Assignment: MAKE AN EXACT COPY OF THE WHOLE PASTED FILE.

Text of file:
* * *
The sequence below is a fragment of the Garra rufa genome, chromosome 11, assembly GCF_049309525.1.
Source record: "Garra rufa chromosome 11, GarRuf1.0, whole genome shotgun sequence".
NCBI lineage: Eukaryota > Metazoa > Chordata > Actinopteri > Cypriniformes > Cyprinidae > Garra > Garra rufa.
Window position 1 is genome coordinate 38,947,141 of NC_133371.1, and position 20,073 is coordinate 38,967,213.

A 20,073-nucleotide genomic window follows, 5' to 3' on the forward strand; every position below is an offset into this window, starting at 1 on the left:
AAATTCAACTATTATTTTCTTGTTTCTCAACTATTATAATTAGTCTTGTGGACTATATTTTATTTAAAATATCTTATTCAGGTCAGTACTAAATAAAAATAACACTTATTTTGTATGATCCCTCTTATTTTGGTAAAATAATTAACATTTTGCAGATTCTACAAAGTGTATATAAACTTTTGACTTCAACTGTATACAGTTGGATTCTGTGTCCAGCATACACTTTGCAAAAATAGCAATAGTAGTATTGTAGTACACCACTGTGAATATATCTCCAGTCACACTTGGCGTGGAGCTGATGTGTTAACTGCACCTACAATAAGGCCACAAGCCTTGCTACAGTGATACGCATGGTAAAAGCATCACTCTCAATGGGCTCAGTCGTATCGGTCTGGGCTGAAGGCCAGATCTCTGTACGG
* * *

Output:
The sequence below is a fragment of the Garra rufa genome, chromosome 11, assembly GCF_049309525.1.
Source record: "Garra rufa chromosome 11, GarRuf1.0, whole genome shotgun sequence".
NCBI lineage: Eukaryota > Metazoa > Chordata > Actinopteri > Cypriniformes > Cyprinidae > Garra > Garra rufa.
Window position 1 is genome coordinate 38,947,141 of NC_133371.1, and position 20,073 is coordinate 38,967,213.

A 20,073-nucleotide genomic window follows, 5' to 3' on the forward strand; every position below is an offset into this window, starting at 1 on the left:
AAATTCAACTATTATTTTCTTGTTTCTCAACTATTATAATTAGTCTTGTGGACTATATTTTATTTAAAATATCTTATTCAGGTCAGTACTAAATAAAAATAACACTTATTTTGTATGATCCCTCTTATTTTGGTAAAATAATTAACATTTTGCAGATTCTACAAAGTGTATATAAACTTTTGACTTCAACTGTATACAGTTGGATTCTGTGTCCAGCATACACTTTGCAAAAATAGCAATAGTAGTATTGTAGTACACCACTGTGAATATATCTCCAGTCACACTTGGCGTGGAGCTGATGTGTTAACTGCACCTACAATAAGGCCACAAGCCTTGCTACAGTGATACGCATGGTAAAAGCATCACTCTCAATGGGCTCAGTCGTATCGGTCTGGGCTGAAGGCCAGATCTCTGTACGG